The big story this weekend at growing Baum Stadium had to be the fans. There were lots of them and there will be room for more as the season progresses.
Proving the build-it-and-they-will-come theory once more, here are the hard numbers on fans for the weekend:
> 7,985 in the park on Sunday, 8,541 tickets sold.
> 26,266 in the park for the series, 27,083 paid a record for actual series attendance (previous mark 25,091). And, that's a record for paid fans for a three-game series (previous mark 26,007 set for an LSU series in 2005).
> 68,022 in the park for the season, 98,157 sold to date.
New sky boxes on the third base line will open soon, with those on the first base side to follow thereafter. New seats behind the UA bullpen should be put in place as soon as two weeks.
The good news is that most everyone flocking to the nation's best college ball park understands the game. Maybe they all played baseball in their early years.
They knew enough to cheer when Brad Secrist was announced as the right fielder, despite his miscue Saturday afternoon. They cheered every time he came to bat Sunday. I bet they recognized Saturday's pitching star, big Duke Welker, beating everyone to the foul line to give Secrist a high five when he caught the fly ball to end the second inning.
Brian Walker gave them what they came to see, a grand slam into the Arkansas bullpen in the bottom of the fifth inning to give the Hogs a 8-2 lead. It brought the big crowd to life for its best Hog call of the entertaining weekend. Walker, forever the hot dog, made sure they saw his face. He took his helmet off just before crossing home plate as the red-clad partisans roared.
"I loved it," Walker said later about the hatless finish to his roundtripper. "It was awesome and very loud when I got there."
They also knew enough to boo the umps, all of whom had tough times during the three-game series. They were all over home plate ump Fred Cannon on Friday night when he squeezed the strike zone on both Nick Schmidt and David Price. Those fans came to see those two, not Cannon call balls on pitches from a pair of future first-round picks that crossed the black of the plate.
"Our fans were on them, you are right," Arkansas coach Dave Van Horn said. "They gave them a hard time and were into every pitch."
Did the Hogs see this attendance boom coming? Yep, says Matt Shanklin, UA associate athletic director.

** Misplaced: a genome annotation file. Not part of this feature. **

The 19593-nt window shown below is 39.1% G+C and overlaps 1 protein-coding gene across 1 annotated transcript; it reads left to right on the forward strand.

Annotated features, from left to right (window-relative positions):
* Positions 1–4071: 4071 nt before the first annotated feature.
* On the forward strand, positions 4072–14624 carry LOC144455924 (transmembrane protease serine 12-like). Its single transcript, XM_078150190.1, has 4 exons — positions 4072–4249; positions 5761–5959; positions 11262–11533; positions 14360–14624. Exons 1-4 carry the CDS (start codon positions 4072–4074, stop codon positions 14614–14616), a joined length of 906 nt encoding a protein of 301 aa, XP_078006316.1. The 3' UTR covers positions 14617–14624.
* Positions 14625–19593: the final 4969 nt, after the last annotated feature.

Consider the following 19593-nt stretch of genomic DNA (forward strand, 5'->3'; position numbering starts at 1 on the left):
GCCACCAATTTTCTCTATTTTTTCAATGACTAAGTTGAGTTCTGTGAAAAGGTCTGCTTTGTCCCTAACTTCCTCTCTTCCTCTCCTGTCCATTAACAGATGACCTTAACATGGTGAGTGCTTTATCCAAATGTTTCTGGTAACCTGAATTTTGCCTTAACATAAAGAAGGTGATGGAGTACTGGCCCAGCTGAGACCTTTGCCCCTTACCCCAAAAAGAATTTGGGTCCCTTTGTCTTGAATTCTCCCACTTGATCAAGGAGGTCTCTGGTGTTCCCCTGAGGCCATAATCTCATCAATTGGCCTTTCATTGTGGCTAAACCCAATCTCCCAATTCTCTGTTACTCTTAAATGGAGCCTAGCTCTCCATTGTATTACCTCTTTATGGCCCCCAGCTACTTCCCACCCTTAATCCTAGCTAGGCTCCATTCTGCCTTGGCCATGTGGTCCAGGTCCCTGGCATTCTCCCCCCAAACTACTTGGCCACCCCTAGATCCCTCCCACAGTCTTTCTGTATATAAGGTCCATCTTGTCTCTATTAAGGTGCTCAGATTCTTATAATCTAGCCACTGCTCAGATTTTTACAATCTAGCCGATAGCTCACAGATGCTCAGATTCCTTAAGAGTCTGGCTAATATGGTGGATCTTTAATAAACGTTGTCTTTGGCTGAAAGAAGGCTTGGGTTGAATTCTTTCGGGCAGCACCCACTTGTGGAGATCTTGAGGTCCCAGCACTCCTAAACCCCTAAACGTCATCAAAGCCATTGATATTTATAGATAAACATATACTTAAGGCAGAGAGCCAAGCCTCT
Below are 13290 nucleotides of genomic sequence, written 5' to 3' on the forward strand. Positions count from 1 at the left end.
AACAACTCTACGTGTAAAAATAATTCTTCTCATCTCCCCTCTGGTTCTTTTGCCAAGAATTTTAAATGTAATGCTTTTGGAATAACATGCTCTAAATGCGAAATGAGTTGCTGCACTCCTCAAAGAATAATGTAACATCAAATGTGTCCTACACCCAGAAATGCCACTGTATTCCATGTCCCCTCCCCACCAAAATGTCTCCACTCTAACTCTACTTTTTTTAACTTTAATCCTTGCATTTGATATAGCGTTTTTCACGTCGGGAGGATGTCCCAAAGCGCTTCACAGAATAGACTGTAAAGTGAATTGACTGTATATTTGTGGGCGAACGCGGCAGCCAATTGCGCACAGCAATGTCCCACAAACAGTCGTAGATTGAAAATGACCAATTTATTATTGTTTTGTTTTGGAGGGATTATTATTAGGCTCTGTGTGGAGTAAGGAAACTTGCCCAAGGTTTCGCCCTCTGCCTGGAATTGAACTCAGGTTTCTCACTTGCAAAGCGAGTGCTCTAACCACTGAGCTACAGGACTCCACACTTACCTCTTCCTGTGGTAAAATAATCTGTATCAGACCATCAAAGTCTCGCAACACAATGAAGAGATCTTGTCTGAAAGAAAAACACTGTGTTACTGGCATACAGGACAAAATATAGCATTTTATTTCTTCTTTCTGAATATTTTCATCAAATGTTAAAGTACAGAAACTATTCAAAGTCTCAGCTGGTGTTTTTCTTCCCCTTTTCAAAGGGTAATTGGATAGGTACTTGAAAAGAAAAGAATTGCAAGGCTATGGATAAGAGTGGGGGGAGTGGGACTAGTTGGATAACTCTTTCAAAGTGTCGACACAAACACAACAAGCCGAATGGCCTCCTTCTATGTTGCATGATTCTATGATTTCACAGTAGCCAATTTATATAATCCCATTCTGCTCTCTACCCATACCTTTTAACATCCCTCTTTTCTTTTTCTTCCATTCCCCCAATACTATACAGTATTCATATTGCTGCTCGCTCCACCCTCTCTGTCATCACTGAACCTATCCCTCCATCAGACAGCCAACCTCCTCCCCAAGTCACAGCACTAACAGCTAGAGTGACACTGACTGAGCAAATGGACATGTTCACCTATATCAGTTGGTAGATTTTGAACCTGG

"We talked to folks at LSU and they told us what would happen if we got to hosting regionals," Shanklin said. "What happened there has happened here."
By that, Shanklin said it's a matter of fans wanting to make sure they had their seats reserved. Hence, they began to buy season tickets in big numbers.
That's why Arkansas passed LSU in season attendance in the last couple of seasons. It dates back to the super regional and the College World Series trip of three years ago.
The UA brass has done plenty right with Baum Stadium, including hard work to preserve the atmosphere in the Hog Pen. That's one of my favorite features of Baum. I took a tour of the area beyond the left field wall on Sunday to see families grilling amidst students doing their thing. It seems they police their own area and coexist in fine fashion.
There is still work to do in the Hog Pen. The UA is waiting on word from the state concerning the easement so a permanant fence can be put along Razorback Road. The state indicates that will be done, but that fence won't be built until the paperwork is done.
Until then, the picnic tables won't be placed on concrete pads. More picnic tables and grills will be added soon, too.
"We probably need to raise the berms just a little to help the sight lines to the field," Shanklin said. "We can still do that. I'd like to drop the area next to the fence in left center in the Hog Pen and that would help all the site lines."
I like the idea that the chair back seats behind the bullpen won't be sold each weekend until game day. That means fans who are willing to stand in line can always get in the park without buying season tickets. It's not a lot of seats, just 220.